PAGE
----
Thursday, September 23, 2010

Notes from the phone booth at the end of the world

I've never read any of his novels, and I wouldn't say that I agree with all of his views.

Still, Michel Houellebecq certainly interviews well. (Via A&L Daily)

On what seem to be the enormous challenges of French childhood reading:

And then there was Pif le chien, a comic book published by Editions Vaillant and sponsored by the Communist Party. I realize now when I reread it that there was a Communist bent to many of Pif’s adventures. For example, a prehistoric man would bring down the local sorcerer in single combat and explain to the tribe that they didn’t need a sorcerer and that there was no need to fear thunder. The series was very innovative and of exceptional quality. I read Baudelaire oddly early, when I was about thirteen, but Pascal was the shock of my life. I was fifteen. I was on a class trip to Germany, my first trip abroad, and strangely I had brought the Pensées of Pascal. I was terrified by this passage: “Imagine a number of men in chains, all under sentence of death, some of whom are each day butchered in the sight of the others; those remaining see their own condition in that of their fellows, and looking at each other with grief and despair await their turn. This is an image of the human condition.” I think it affected me so deeply because I was raised by my grandparents. Suddenly I realized that they were going to die and probably soon. That’s when I discovered death.

Yes....and American parents are afraid of the damage that might be caused by Heather Has Two Mommies.


On visiting your neighbours:

The biggest consequence of The Elementary Particles, apart from the money and not having to work, is that I have become known internationally. I’ve stopped being a tourist, for example, because my book tours have satisfied any desire I might have to travel. And as a result there are countries I have visited that you wouldn’t ordinarily go to, like Germany.


Why do you say that?


Nobody does tourism in Germany. It doesn’t exist. But they’re wrong not to. It’s not so bad.

[Ahem: as pleased as I am with this glowing appraisal, it is apparent that some people -- least from the Guardian -- do do tourism in Germany, and in our little corner of it, even.]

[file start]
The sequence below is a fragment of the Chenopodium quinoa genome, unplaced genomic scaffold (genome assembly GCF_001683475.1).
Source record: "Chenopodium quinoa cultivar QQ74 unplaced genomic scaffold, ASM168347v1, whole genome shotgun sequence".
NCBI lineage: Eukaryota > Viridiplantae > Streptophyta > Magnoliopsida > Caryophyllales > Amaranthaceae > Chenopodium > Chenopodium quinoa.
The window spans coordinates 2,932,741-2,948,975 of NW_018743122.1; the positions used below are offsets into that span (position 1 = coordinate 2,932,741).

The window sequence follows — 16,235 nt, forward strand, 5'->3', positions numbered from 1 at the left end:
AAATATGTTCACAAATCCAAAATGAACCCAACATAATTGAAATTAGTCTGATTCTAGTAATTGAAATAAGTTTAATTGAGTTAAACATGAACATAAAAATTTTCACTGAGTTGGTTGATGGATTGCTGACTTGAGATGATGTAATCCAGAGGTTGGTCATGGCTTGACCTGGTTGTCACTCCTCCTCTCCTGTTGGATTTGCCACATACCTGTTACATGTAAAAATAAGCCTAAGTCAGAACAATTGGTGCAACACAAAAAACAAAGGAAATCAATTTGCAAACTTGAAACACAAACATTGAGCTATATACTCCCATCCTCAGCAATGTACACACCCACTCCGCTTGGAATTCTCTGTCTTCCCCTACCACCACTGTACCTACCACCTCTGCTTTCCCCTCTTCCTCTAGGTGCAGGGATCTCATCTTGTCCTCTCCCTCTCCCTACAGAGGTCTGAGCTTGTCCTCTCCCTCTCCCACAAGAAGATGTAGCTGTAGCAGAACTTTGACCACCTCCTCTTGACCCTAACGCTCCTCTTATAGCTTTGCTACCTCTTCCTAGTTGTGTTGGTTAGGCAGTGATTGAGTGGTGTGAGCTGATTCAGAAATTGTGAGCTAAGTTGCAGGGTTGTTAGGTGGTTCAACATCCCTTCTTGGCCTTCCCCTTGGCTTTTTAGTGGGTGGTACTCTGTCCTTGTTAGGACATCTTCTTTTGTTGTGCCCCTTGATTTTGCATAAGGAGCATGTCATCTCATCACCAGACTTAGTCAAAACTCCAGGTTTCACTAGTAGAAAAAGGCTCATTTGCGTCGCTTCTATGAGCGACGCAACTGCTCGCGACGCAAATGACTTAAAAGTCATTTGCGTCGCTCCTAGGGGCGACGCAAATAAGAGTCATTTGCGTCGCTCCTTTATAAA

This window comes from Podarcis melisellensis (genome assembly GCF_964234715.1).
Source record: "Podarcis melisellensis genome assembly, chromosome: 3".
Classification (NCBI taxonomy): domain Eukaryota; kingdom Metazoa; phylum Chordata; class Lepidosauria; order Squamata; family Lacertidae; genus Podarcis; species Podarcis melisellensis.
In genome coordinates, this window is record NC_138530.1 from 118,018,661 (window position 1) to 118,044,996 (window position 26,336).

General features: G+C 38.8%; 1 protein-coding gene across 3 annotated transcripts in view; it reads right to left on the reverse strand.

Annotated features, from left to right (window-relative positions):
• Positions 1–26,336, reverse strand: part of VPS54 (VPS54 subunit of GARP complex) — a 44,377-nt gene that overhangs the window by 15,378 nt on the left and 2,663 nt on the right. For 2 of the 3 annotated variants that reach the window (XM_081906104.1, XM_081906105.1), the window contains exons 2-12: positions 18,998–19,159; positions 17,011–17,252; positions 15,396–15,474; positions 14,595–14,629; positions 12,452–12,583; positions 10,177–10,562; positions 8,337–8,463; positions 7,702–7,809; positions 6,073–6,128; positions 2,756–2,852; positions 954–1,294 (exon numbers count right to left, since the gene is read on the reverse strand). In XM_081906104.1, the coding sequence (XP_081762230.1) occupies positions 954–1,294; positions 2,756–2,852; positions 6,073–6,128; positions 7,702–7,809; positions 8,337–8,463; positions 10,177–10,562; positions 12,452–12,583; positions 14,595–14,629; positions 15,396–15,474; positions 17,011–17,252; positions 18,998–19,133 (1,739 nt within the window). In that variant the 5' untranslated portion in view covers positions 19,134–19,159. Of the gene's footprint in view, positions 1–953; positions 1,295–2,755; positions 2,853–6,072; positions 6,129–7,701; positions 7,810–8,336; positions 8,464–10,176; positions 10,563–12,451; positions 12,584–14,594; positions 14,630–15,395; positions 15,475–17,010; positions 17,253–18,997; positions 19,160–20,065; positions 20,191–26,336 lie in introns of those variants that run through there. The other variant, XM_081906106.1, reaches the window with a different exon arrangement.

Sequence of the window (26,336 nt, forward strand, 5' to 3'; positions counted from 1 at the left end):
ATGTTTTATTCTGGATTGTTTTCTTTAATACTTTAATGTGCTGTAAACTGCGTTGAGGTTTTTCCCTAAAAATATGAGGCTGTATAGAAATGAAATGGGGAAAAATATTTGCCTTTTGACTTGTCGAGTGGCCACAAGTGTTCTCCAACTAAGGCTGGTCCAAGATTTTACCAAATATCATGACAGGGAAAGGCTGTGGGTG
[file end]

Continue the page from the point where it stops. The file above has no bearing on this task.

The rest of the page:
On inspiration:

In your preface to The Possibility of an Island, you mentioned a journalist who inspired the idea for the novel. Can you explain?
It was a pretty strange moment. I was in Berlin at a café on a lake, waiting to be interviewed. It was very quiet. It was ten o’clock in the morning. There was no one around. And this German journalist arrives and, it was very curious, she wasn’t behaving normally. She didn’t have a tape recorder and she wasn’t taking notes. And she said, “I had a dream that you were in a phone booth after the end of the world and you were speaking to all of humanity but without knowing whether anyone was listening.” It was like being in a zombie film.

I'm thinking of putting him on my to-read list, not least since he's written what sounds like an intriguing book about one of my favourite authors, H.P. Lovecraft.

Any views on the matter you might wish to share?


KB Player said...

I'm interested that Lovecraft seems to have been a subject for serious academic interest in France before he was in the UK (dunno about the USA). I had a French friend who was doing a thesis on him. I can see why - he does do authentic horror which is really disturbing.

John Carter Wood said...

Oh yeah: those books and stories scared me when I first read them (at about 15) and when, in the last few years, I re-read them.

Ario said...

He's certainly interesting to listen to in interviews and interesting to think about.

The books themselves I found dreary, especially Atomised and Platform, mainly because of their male-adolescent focus on sex. The prose-style is kept deliberately journalistic, so language-wise there are no frills, although that in itself was fine by me. Basically, the message is a tad predictable: empty sex makes you feel... empty. But if you are curious, I found Platform the more affecting of the two, as the characters are more warmly drawn.

I didn't have the patience to finish Possibility of an Island, which seemed even more self-indulgent and lacking in imagination than late Kundera.

John Carter Wood said...

Thanks, Ario. I rather expected 'dreary': I saw the film for Atomised, which I found quite good. Though, yeah, grim. And the message was, as you say, fairly straightforward. But as a portrait of the pointlessness of decadence, and of chronic dissatisfaction, I thought not bad.

I was just wondering whether the books had any of the energy of the interview.

May give one of them a shot some time, perhaps on our next vacation.

Ario said...

I must be honest, I rated those two books highly when I first read them, disillusionment set in later on rereading and further late-night discussions (oh, I remember what it was like to be childless...).

The first two books do have something like that energy. So, yeah, definitely recommendable for your beach reading, if Stieg Larsson isn't your cup of tea.

John Carter Wood said...

Na ja, im Nachhinein ist man immer schlauer, nicht?

'Disillusionment set in later' is, by the way, as good an overall description of life as I've heard recently.